Almost a hundred new ultra-low-emission locomotives are cruising the rails in Texas (98 total, with 46 based in Dallas-Fort Worth, 43 in Houston, and nine in San Antonio) thanks mostly to a $75 million Texas Commission on Environmental Quality grant. According to this article in the Dallas Morning News, the $75m covered about 75 percent of the cost of the Union Pacific Corp.'s 98 new locomotives, which would mean that each one costs roughly a million dollars. The good news? "Officials said Wednesday that the benefits to Texas air quality would be even larger than they bargained for," DMN reporter Brendan Case writes. He continues:
Union Pacific places a value of $118 million on the emissions the new locomotives will eliminate over the 10-year agreement with the state. That's 57 percent more than the amount of the state's grant. Compared with the older engines being replaced, Union Pacific's new ones cut emissions of nitrogen oxides and particulate matter 54 percent to 63 percent, while using about 30 percent less fuel, the railroad company said. Diesel locomotives emit about 26 tons per day of smog-causing nitrogen oxides in the Dallas-Fort Worth area, just under 7 percent of the region's total "Nox" emissions, according to the TCEQ.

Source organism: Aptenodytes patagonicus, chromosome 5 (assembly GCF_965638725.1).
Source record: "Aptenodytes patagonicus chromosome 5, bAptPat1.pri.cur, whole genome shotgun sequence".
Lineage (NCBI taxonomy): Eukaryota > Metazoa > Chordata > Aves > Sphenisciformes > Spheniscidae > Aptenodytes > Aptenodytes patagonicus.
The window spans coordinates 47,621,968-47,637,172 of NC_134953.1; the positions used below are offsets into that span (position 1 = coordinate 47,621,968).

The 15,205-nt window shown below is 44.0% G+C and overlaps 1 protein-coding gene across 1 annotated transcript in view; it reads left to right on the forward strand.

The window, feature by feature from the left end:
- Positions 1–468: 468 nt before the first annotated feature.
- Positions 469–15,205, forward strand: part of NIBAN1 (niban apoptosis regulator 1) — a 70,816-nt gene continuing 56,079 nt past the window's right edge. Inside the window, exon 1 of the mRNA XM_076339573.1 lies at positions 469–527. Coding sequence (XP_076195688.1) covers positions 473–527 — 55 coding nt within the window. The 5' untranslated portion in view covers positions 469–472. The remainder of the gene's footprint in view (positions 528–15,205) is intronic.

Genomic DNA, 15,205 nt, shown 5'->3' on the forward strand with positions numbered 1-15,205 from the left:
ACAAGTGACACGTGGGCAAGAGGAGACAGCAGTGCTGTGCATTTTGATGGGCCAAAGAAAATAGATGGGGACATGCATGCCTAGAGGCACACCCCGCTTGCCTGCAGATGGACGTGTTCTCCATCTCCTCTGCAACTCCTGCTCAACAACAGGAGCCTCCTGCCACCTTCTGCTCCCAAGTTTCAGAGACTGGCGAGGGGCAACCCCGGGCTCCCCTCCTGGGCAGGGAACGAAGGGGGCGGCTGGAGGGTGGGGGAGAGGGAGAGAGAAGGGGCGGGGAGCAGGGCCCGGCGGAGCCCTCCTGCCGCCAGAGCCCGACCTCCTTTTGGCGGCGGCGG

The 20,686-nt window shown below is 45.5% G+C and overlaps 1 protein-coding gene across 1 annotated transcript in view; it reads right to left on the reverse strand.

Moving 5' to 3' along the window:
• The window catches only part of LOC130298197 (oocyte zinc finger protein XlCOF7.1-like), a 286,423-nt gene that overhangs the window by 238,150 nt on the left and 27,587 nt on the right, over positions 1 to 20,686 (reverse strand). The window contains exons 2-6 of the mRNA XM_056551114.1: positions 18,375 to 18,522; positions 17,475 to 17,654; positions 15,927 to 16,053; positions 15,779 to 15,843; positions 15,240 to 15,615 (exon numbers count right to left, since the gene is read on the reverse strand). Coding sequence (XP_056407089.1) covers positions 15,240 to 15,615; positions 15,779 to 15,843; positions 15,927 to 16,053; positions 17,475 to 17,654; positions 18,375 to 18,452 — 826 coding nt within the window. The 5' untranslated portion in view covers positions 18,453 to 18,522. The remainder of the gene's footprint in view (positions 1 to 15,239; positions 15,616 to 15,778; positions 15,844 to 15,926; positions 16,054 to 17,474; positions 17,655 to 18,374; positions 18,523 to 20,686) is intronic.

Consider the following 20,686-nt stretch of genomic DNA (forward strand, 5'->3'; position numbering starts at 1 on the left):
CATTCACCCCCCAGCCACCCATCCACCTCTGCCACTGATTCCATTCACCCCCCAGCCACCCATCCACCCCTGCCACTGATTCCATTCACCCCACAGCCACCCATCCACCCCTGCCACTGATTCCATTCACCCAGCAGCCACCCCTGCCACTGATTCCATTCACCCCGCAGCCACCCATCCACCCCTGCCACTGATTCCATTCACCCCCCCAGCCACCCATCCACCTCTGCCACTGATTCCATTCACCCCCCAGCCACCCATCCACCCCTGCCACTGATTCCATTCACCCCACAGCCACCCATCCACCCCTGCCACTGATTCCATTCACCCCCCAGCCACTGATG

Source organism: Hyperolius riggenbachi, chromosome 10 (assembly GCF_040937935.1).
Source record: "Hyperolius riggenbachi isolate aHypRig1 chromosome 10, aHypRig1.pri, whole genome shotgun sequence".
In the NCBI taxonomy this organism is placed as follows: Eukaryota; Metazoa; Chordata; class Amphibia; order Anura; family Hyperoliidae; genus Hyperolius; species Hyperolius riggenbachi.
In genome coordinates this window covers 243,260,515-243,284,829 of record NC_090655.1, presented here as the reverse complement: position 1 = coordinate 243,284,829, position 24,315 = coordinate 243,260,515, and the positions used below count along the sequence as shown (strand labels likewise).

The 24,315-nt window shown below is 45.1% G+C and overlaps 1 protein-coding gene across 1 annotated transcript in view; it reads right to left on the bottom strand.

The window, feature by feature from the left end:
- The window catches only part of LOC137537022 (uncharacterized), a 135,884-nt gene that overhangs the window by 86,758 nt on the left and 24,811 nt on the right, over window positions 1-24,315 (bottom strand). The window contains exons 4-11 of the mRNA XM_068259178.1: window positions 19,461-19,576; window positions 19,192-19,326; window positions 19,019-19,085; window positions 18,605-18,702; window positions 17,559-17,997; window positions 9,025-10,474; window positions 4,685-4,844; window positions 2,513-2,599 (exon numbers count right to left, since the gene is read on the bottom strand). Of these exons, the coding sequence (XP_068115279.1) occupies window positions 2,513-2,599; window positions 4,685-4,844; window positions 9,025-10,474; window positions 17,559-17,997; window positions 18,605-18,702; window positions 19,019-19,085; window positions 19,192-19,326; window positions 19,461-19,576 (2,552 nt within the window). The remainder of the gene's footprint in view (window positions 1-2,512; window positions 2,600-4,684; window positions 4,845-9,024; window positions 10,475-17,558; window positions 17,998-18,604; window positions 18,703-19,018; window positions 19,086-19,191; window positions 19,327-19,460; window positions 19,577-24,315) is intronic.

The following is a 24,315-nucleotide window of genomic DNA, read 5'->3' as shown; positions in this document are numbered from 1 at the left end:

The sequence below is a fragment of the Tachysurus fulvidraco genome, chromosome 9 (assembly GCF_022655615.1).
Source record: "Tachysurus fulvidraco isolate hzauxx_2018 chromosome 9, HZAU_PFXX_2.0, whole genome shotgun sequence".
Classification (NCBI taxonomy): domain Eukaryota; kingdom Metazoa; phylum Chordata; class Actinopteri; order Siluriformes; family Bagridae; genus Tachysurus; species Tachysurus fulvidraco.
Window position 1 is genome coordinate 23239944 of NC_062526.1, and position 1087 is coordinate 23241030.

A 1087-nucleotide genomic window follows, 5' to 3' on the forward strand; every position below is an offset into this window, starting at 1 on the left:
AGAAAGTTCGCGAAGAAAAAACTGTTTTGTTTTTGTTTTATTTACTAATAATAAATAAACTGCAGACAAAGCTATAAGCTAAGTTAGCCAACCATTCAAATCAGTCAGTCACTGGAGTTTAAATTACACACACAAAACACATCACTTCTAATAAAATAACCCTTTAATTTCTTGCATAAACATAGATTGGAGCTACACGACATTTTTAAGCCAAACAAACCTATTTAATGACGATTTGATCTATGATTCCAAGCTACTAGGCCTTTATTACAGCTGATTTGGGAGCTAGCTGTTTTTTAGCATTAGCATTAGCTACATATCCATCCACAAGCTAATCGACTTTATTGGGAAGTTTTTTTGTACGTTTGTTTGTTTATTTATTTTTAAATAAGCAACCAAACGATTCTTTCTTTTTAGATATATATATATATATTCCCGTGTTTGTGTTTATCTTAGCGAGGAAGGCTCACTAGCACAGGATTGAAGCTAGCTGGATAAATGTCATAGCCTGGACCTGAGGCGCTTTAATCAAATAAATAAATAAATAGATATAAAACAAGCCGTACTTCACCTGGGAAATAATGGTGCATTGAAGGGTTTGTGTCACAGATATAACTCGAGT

The locomotives were built by the Montreal-based RailPower Technologies Corp.

So, for $75 million, Texans get $118 million worth of emissions not pumped into the air? Don't quite know how they calculated the figures, but am I reading that right? If so, that's one heck of an investment return.

[Source: Brendan Case / Dallas Morning News, h/t to Domenick, from whom I also cribbed the headline]

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